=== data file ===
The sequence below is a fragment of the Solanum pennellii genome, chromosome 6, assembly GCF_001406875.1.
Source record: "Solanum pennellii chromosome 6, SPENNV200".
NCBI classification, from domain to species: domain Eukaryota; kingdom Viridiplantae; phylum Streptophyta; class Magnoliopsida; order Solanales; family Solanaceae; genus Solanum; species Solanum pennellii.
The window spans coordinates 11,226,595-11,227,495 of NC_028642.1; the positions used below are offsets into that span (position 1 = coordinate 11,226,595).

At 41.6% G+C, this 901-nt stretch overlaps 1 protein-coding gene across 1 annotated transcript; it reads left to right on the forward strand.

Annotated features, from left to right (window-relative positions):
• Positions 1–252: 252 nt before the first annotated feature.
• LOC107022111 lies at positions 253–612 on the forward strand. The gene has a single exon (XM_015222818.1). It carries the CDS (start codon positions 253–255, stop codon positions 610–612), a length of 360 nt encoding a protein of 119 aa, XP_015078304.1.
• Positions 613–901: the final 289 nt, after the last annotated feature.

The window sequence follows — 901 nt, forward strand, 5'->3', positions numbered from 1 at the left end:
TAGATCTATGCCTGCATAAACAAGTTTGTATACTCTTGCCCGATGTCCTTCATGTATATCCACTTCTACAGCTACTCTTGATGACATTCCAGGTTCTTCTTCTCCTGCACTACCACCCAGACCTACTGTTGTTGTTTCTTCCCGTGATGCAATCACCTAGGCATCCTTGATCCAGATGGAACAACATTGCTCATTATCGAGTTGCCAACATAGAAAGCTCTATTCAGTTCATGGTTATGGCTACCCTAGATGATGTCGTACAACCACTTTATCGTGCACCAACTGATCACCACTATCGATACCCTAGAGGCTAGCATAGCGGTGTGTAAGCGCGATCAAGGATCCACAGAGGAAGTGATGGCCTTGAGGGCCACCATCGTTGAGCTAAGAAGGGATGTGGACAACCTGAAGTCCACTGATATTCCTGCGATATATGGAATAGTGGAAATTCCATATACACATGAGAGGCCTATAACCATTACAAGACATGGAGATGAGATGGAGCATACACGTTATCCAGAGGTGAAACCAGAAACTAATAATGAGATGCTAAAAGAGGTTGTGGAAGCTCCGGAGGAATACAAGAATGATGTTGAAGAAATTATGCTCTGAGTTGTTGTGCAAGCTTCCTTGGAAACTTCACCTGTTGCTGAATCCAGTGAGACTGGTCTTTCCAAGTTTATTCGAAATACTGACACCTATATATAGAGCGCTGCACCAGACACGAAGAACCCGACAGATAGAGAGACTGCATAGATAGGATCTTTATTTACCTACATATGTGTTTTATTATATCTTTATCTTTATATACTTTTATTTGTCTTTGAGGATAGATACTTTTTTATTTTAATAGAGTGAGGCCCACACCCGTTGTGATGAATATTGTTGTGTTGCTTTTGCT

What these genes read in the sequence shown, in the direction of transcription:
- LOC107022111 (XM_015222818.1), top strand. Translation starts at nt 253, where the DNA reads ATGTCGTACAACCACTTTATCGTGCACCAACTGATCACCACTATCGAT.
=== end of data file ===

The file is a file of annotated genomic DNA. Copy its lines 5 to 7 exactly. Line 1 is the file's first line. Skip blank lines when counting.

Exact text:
At 41.6% G+C, this 901-nt stretch overlaps 1 protein-coding gene across 1 annotated transcript; it reads left to right on the forward strand.

Annotated features, from left to right (window-relative positions):
• Positions 1–252: 252 nt before the first annotated feature.